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Third Plural Wife? Shoulder Work; The Kiss; Mars; “Wuss”; Two Feet Away; A Roadside Maiden

We have been in Utah, which has a somewhat checkered history with regard to polygamy (actually polygyny, since only Mormon males were allowed to have multiple spouses). I thought that the male pioneers who came to this unforgiving land might have had a practical reason for wanting several wives (more helping hands, more kids to run their farms, etc… I won’t get into the “more fun” part, because there are too many heavy items near to hand that My Lovely Bride might sling my way.) As it turns out, it was actually a religious interpretation by LDS church leadership, who made up most of the male side of the polygamy equation. Its heyday was from the 1850s until 1890, when the church repealed the practice under pressure from the US government. At its peak, only 20-25% of the LDS adult population were members of polygamous households. Polygamy was brought to mind when we passed this historic homestead in Moab. On the National Register of Historic Places, this log cabin was built by the first bishop of Moab, Randolph Stewart, for his “third plural wife”, Marietta, about 1881. It is not known whether Marietta was lodged in these quarters either happily or for a long period, but it’s not exactly what one would call a love nest, even in the rugged pioneer days of the 19thCentury…  

Perhaps as a result of our brief discussion on “plural wives” (which may have struck a sour note with My Lovely Singular Bride), as we were driving down the road, I swear I heard her tell me that (1) I needed to get in better shape; (2) to stop the car now and pull over; and (3) to “assume the position and drop and give me 20”… she claims to have “no recollection” of such a conversation, but there I was…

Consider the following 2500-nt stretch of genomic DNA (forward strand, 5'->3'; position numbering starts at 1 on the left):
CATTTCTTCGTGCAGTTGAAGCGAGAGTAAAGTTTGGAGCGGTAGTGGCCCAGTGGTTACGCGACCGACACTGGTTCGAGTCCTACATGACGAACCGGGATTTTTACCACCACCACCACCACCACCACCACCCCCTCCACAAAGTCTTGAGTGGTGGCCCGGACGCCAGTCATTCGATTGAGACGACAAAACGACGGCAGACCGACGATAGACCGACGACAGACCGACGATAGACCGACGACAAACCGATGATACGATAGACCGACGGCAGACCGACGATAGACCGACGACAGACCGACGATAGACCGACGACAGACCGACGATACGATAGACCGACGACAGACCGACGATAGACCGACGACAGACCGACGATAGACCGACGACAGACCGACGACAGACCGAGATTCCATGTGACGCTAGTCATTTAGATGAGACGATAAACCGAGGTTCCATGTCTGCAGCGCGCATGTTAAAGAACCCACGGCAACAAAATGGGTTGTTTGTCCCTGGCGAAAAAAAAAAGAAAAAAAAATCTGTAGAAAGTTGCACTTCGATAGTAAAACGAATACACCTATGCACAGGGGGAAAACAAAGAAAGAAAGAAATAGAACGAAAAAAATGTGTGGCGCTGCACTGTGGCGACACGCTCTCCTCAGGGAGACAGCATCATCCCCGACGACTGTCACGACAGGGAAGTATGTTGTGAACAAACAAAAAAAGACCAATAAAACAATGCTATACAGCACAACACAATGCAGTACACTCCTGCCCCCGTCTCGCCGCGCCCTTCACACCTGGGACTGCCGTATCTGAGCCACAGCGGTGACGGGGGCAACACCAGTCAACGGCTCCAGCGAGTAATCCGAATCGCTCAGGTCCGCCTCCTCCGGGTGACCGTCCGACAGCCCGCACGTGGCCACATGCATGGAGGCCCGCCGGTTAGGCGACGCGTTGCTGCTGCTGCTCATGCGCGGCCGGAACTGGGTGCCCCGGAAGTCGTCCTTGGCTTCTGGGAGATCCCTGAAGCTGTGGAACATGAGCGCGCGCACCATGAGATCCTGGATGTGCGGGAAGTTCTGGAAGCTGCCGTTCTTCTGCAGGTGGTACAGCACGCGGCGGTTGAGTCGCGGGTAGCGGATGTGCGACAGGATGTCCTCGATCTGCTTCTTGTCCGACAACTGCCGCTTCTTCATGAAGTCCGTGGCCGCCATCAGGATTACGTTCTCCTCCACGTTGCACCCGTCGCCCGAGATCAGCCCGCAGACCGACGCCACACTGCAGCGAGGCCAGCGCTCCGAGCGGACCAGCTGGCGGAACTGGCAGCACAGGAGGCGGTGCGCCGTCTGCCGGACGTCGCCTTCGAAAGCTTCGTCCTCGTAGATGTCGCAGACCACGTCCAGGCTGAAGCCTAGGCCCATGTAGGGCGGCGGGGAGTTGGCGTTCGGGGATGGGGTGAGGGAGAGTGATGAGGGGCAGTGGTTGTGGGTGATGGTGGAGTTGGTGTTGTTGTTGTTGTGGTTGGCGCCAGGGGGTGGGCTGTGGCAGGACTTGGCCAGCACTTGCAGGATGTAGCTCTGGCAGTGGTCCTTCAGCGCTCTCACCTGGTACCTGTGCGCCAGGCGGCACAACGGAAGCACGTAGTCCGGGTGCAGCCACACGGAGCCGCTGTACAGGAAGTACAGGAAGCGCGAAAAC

When I glanced up and saw these skid marks: I wasn’t too sure about what was around this steeply diving bend in the road, but figured since Suzanne was driving, she could handle it.  

Rodin didn’t carve these rocks, but they reminded me of The Kiss nevertheless. The top of the one on the right also reminds me of Donald Trump’s comb-over… 

For miles and miles in between small towns like Blanding, Bluff, and Monument Valley, Utah, you could look out the window and not see a single house, tree, blade of grass or animal. Except for a few scattered shrubs, the landscape was like what you might expect to find on Mars… 

We passed a couple on bikes, pedaling very slowly up a steep 8% grade past a small dam on the San Juan River. The guy had a trailer behind his bike with a big dog in it and their packs. We must have been 20 miles from the nearest town and the scorching sun had temps up to 100F. I told My Lovely Bride, “As much as I love bicycling, I don’t want to pop out of the coach and join them…” “Wuss…” 

These road workers trimming what serves for grass around here were very close to becoming traffic hazards. Why weren’t they wearing orange vests? 

We finally topped a rise and saw Monument Valley spread out majestically before us… it was a surreal moment, especially with My Lovely Bride’s feet silhouetted in the foreground… What a way to see the country!  

Neither of us had ever before seen Monument Valley, except in John Wayne movies or travel books. We checked into our campground, and that’s The Coach in the foreground, with a nice view out into the valley! 

We took a drive and paid our fee at the Navajo Nation Tribal Park entrance for the 17 mile self-guided road tour… and soon found that you almost need a four wheel drive or mountain bike to safely manage the “road” which is mostly a very uneven rock and dirt surface. After a half hour (about 4 miles) we admitted defeat and turned around, having seen all we needed of the monuments. The rest of the tour wasn’t worth potential damage to our car… this was the best (and only flat) part of the road. 

There was one lovely maiden sitting on a rock that I invited back to The Coach for a glass of wine… and she accepted… it was my lucky day! 

This large hunk of sandstone is called (what else?) The Right Mitten. 

Back at the ranch (actually, our campground), we met charming and fun new neighbors, Nick and Barbara. Nick is a former pilot (naval aviator in A-4, A-7 and F-18 jets and later commercially at Continental Airlines) and Barbara was a teacher. Their son served in the Marines and their daughter is a Navy F-18 instructor pilot. We had a lot of similar experiences in the Navy and traveling around the world for Uncle Sam. They have been full-timing in their beautiful RV for two years. We traded lots of sea stories and laughs with them, and hope they will visit us in The Villages some day. 

1 Comment

  • Jennifer
    Posted June 8, 2013 at 7:00 pm

    Interesting photos…Those rocks do look like the
    "kiss"..It looks hot out there!


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